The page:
March 7, 2007 - Criterion's Burnout franchise has dominated the arcade racing genre for the past few years, and for very good reason. The developer essentially perfected the series' control response and feeling, it's fast as hell, looks fantastic and features some insanely cool crashes. While Criterion is hard at work on Burnout 5 for the PlayStation 3 and Xbox 360, EA UK has given PlayStation fans a reason to rev up their engines in the interim.
Burnout Dominator is quite clearly a throwback to the old days of the series. Its focus has returned almost solely to racing, what with things like traffic checking that we saw in Burnout Revenge having been removed from the game. Burnouts are back, encouraging you to keep your finger on the boost at all times, and the track design is geared more for long and huge drifts rather than Takedowns.
In essence, Burnout Dominator feels a lot like an offshoot of the past few games rather than a revolutionary sequel, as Criterion has generally attempted to create in the past. EA UK made use of the Burnout Revenge engine for Dominator, and the (happy) result is that the game feels and looks almost identical to the last game, sans the major gameplay changes. But at its core, this is classic Burnout through and through.
The biggest change, or perhaps we should say throwback, to the series is the inclusion of Burnouts. When you fill your boost meter, the flame will turn blue and you can then begin using a supercharged boost. While you don't actually go any faster than using a normal boost, you're able to chain these together and earn multipliers. As you burn off your boost, if you manage to perform enough daring maneuvers while emptying the tank, be it by driving against traffic or drifting enough, your boost will then reset when you drain it and increase your Burnout multiplier by one. Not only does this mean that you can essentially boost infinitely around the track, this increases the score that you receive for your crazed driving, which is a major part of many events now.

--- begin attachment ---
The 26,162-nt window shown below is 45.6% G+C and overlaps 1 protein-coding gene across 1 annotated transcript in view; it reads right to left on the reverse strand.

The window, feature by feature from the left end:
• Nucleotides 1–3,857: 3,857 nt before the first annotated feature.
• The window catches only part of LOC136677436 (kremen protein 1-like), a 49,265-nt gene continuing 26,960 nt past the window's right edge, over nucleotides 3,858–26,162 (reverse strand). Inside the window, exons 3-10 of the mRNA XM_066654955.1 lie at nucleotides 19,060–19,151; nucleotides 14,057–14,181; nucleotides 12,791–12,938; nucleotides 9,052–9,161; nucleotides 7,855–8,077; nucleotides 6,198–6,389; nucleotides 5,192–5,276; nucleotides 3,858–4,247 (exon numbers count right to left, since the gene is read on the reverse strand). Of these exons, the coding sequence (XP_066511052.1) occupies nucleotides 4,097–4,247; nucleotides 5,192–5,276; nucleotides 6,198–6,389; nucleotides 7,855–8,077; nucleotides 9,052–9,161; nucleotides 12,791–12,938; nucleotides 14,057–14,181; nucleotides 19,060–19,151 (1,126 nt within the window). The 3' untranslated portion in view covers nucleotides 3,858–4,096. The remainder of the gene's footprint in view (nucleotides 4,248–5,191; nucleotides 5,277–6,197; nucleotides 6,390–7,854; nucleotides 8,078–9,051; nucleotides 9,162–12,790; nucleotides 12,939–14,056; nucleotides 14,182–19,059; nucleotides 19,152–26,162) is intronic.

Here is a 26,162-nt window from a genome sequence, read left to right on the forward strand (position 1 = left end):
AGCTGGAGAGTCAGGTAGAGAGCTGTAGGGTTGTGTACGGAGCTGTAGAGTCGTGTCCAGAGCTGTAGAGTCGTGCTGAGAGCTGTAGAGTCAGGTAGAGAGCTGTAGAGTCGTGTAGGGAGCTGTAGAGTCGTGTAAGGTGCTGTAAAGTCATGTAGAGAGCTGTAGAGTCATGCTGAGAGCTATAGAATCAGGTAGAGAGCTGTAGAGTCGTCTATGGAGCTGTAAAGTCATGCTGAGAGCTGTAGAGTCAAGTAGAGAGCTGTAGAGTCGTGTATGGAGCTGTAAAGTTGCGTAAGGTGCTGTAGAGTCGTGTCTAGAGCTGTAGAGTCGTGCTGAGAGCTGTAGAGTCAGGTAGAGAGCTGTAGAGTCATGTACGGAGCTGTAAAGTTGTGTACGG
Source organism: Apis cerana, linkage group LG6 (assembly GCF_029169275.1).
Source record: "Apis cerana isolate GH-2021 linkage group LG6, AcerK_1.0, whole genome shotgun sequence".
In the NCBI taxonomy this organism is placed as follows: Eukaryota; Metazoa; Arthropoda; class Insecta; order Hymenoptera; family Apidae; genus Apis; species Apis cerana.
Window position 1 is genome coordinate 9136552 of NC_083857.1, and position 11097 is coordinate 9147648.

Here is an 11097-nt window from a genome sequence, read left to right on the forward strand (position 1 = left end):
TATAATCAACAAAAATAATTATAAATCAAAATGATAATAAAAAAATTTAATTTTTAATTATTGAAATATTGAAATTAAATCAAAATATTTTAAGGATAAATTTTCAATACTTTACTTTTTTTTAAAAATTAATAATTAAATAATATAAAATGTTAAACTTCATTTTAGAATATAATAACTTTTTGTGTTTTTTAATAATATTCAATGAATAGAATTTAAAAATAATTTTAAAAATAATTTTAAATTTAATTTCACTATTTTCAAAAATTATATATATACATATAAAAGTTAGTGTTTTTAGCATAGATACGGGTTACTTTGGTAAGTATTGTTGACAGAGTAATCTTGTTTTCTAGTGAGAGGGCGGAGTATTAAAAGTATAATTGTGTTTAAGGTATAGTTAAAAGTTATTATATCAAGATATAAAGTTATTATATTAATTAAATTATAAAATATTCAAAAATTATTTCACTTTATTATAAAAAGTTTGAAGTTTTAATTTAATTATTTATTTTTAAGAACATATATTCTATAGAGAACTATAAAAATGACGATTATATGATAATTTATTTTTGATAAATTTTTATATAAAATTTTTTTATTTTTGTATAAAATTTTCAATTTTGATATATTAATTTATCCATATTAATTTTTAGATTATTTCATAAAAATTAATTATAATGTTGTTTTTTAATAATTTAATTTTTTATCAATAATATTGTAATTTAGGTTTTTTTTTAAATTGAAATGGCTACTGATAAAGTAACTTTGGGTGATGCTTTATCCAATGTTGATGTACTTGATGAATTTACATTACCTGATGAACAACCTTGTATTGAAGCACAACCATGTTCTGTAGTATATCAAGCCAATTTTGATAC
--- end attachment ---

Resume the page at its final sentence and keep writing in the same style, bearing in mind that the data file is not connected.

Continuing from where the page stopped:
Replacing Revenge's Traffic Attack challenge is the new Maniac mode. Like Traffic Attack, you start with a finite amount of time on the clock and your goal is to simply rack up points before your counter hits zero. But rather than smacking into cars, you'll want to narrowly pass right by them, drive into incoming traffic, slide wildly around corners and so on. Basically, you want to drive like a madman while chaining your Burnouts together and not smacking head-first into anything.
There are more specific offshoots to the Maniac mode as well, like Burnout, Near Miss and Drift Challenges. Each of these only gives you points for performing the challenge's namesake rather than everything.
What all of this means is that Burnouts become extremely important to your progression through the game. While it's possible to pass these challenges during the early parts of the game without amassing huge Burnout chains, you'll need to basically be perfect towards the end in order to win. While this has been somewhat true of every Burnout title in the past, this much emphasis hasn't been placed on one thing across many events. You simply can't let go of the boost button or you'll be back to square one. Some folks may like this design, though others may be a little annoyed that you can be so punished for not doing one simple thing.
As mentioned earlier, the track design in Burnout Dominator is more focused around racing rather than Takedowns, and many feel like throwbacks to the days of Burnout 2: Point of Revenge. Huge, sweeping turns are the name of the game here, allowing you to toss your car's tail end way out in front as you skid for hundreds or even thousands of feet at a time.